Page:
Newspaper article The Christian Science Monitor

Confronting Deep Themes like Spirituality and Betrayal ; Interview / Neil Jordan

Newspaper article The Christian Science Monitor

Confronting Deep Themes like Spirituality and Betrayal ; Interview / Neil Jordan

Article excerpt

Irish film director Neil Jordan has had to defend his personal vision against conventional Hollywood wisdom for much of his career. His latest effort, "The End of the Affair," based on a Graham Greene novel, is no exception.

"They wanted me to cast some young hot stars," Jordan recalls with a shake of his head. "But that would have utterly changed what the film is about."

British actor Ralph Fiennes stars as a tortured intellectual, Maurice Bendrix, who has a wartime affair with the wife of a civil servant, played by Oscar nominee Julianne Moore. Jordan ("The Crying Game" and "Michael Collins") is well known for dealing with mature themes such as faith and betrayal, and duty versus passion.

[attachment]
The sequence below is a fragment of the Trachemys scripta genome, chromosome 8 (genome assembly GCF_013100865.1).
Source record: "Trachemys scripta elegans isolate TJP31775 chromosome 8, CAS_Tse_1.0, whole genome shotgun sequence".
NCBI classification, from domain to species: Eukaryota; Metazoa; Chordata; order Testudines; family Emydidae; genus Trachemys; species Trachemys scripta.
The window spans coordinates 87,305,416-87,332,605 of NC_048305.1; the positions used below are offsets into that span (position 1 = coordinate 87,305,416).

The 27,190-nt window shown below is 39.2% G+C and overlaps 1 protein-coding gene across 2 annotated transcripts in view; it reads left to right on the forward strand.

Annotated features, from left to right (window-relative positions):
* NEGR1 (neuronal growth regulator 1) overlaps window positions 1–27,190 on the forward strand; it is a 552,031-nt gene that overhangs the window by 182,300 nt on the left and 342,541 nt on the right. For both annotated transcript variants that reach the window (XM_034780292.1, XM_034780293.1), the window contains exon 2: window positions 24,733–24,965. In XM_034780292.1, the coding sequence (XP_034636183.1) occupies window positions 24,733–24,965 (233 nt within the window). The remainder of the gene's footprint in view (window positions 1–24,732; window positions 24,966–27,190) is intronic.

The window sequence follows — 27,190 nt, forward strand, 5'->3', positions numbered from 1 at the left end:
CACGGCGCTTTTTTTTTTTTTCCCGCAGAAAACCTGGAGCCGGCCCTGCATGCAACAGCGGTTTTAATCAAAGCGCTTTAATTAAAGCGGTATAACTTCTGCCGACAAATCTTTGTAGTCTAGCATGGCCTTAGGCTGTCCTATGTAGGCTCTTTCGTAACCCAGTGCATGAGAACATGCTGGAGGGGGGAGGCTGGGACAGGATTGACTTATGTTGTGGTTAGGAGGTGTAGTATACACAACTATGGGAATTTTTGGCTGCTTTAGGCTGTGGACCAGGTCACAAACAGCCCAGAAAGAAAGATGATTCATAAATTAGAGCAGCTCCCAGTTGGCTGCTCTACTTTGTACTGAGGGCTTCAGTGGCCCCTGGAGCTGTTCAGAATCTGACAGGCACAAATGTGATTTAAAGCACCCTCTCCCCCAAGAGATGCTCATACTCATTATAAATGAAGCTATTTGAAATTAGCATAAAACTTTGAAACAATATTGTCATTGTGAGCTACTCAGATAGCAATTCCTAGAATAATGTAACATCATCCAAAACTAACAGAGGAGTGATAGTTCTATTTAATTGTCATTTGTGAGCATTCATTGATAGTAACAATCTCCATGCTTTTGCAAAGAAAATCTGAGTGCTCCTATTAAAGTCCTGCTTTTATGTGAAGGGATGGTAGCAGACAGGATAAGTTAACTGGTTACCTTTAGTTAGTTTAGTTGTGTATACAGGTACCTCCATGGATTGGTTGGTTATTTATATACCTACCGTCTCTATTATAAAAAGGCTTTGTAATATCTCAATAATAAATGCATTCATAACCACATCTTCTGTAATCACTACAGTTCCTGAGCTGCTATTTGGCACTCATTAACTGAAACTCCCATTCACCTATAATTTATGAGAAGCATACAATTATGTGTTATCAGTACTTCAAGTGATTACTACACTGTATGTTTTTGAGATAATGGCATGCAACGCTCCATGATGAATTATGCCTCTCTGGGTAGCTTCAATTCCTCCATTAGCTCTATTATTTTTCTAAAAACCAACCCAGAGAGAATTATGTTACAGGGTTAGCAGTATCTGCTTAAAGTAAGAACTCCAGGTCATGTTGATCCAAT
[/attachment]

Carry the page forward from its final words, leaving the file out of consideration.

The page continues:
"Young actors," Jordan says, "couldn't have handled those sorts of emotions."

What interests him are the conflicts that these mature adults must navigate.

"The basic thrust of the book is to confront all the characters with a fact beyond their comprehension," says Jordan - namely the presence of spirituality in everyday life. "Those are the stories I'm drawn to, the ones that have inexplicable forces at work in people's lives." After all, he says, "We don't really know the big answer, do we?"

Beyond that, Jordan maintains, "We live in a post-religious world where definitions of spirituality are nonspecific," he says, adding that interest in spirituality is at an all-time high, just not the sort affiliated with religious denominations. "All those labels aren't so necessary anymore."

How to stay true to himself while dealing with greater commercial opportunity is an ongoing struggle in Jordan's career. What was essentially an art-house film, "The Crying Game" (1992), rocketed him to international fame, winning him an Oscar for his screenplay.

The New York Daily News dubbed Jordan "one of the world's most brilliant and bravely unconventional directors," while The New York Times hailed him as "one of a kind. …

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